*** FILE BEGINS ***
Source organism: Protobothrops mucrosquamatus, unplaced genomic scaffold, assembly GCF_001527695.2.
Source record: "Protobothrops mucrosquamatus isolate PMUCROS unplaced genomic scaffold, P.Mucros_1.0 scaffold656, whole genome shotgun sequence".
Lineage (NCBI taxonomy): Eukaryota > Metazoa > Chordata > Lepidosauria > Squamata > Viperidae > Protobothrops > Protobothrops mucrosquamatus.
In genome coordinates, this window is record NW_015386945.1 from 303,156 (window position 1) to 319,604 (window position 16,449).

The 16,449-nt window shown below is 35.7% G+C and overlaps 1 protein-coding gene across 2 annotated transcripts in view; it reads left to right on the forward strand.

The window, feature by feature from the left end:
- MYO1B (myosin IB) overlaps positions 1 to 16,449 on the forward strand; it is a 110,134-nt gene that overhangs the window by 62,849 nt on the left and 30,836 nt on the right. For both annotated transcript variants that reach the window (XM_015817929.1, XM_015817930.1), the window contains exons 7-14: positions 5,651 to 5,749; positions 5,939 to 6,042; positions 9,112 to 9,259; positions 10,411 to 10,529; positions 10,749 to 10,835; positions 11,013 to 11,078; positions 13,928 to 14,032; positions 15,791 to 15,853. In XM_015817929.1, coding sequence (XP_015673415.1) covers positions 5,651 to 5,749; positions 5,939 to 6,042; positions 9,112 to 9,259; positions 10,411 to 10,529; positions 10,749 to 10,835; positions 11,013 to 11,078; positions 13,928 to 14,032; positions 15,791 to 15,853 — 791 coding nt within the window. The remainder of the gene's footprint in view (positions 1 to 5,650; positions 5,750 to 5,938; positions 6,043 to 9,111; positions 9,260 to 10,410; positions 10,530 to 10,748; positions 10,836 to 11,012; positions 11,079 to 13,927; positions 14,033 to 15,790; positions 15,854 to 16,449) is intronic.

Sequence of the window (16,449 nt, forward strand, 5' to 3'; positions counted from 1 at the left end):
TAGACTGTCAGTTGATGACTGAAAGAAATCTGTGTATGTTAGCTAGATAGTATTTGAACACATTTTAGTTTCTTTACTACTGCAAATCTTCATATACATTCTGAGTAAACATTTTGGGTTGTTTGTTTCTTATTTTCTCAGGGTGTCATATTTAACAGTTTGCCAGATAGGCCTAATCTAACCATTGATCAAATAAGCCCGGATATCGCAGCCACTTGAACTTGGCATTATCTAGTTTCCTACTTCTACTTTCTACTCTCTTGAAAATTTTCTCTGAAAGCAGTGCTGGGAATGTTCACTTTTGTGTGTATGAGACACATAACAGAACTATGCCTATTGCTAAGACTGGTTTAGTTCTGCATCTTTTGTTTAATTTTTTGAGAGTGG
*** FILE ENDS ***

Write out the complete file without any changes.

Source organism: Protobothrops mucrosquamatus, unplaced genomic scaffold, assembly GCF_001527695.2.
Source record: "Protobothrops mucrosquamatus isolate PMUCROS unplaced genomic scaffold, P.Mucros_1.0 scaffold656, whole genome shotgun sequence".
Lineage (NCBI taxonomy): Eukaryota > Metazoa > Chordata > Lepidosauria > Squamata > Viperidae > Protobothrops > Protobothrops mucrosquamatus.
In genome coordinates, this window is record NW_015386945.1 from 303,156 (window position 1) to 319,604 (window position 16,449).

The 16,449-nt window shown below is 35.7% G+C and overlaps 1 protein-coding gene across 2 annotated transcripts in view; it reads left to right on the forward strand.

The window, feature by feature from the left end:
- MYO1B (myosin IB) overlaps positions 1 to 16,449 on the forward strand; it is a 110,134-nt gene that overhangs the window by 62,849 nt on the left and 30,836 nt on the right. For both annotated transcript variants that reach the window (XM_015817929.1, XM_015817930.1), the window contains exons 7-14: positions 5,651 to 5,749; positions 5,939 to 6,042; positions 9,112 to 9,259; positions 10,411 to 10,529; positions 10,749 to 10,835; positions 11,013 to 11,078; positions 13,928 to 14,032; positions 15,791 to 15,853. In XM_015817929.1, coding sequence (XP_015673415.1) covers positions 5,651 to 5,749; positions 5,939 to 6,042; positions 9,112 to 9,259; positions 10,411 to 10,529; positions 10,749 to 10,835; positions 11,013 to 11,078; positions 13,928 to 14,032; positions 15,791 to 15,853 — 791 coding nt within the window. The remainder of the gene's footprint in view (positions 1 to 5,650; positions 5,750 to 5,938; positions 6,043 to 9,111; positions 9,260 to 10,410; positions 10,530 to 10,748; positions 10,836 to 11,012; positions 11,079 to 13,927; positions 14,033 to 15,790; positions 15,854 to 16,449) is intronic.

Sequence of the window (16,449 nt, forward strand, 5' to 3'; positions counted from 1 at the left end):
TAGACTGTCAGTTGATGACTGAAAGAAATCTGTGTATGTTAGCTAGATAGTATTTGAACACATTTTAGTTTCTTTACTACTGCAAATCTTCATATACATTCTGAGTAAACATTTTGGGTTGTTTGTTTCTTATTTTCTCAGGGTGTCATATTTAACAGTTTGCCAGATAGGCCTAATCTAACCATTGATCAAATAAGCCCGGATATCGCAGCCACTTGAACTTGGCATTATCTAGTTTCCTACTTCTACTTTCTACTCTCTTGAAAATTTTCTCTGAAAGCAGTGCTGGGAATGTTCACTTTTGTGTGTATGAGACACATAACAGAACTATGCCTATTGCTAAGACTGGTTTAGTTCTGCATCTTTTGTTTAATTTTTTGAGAGTGG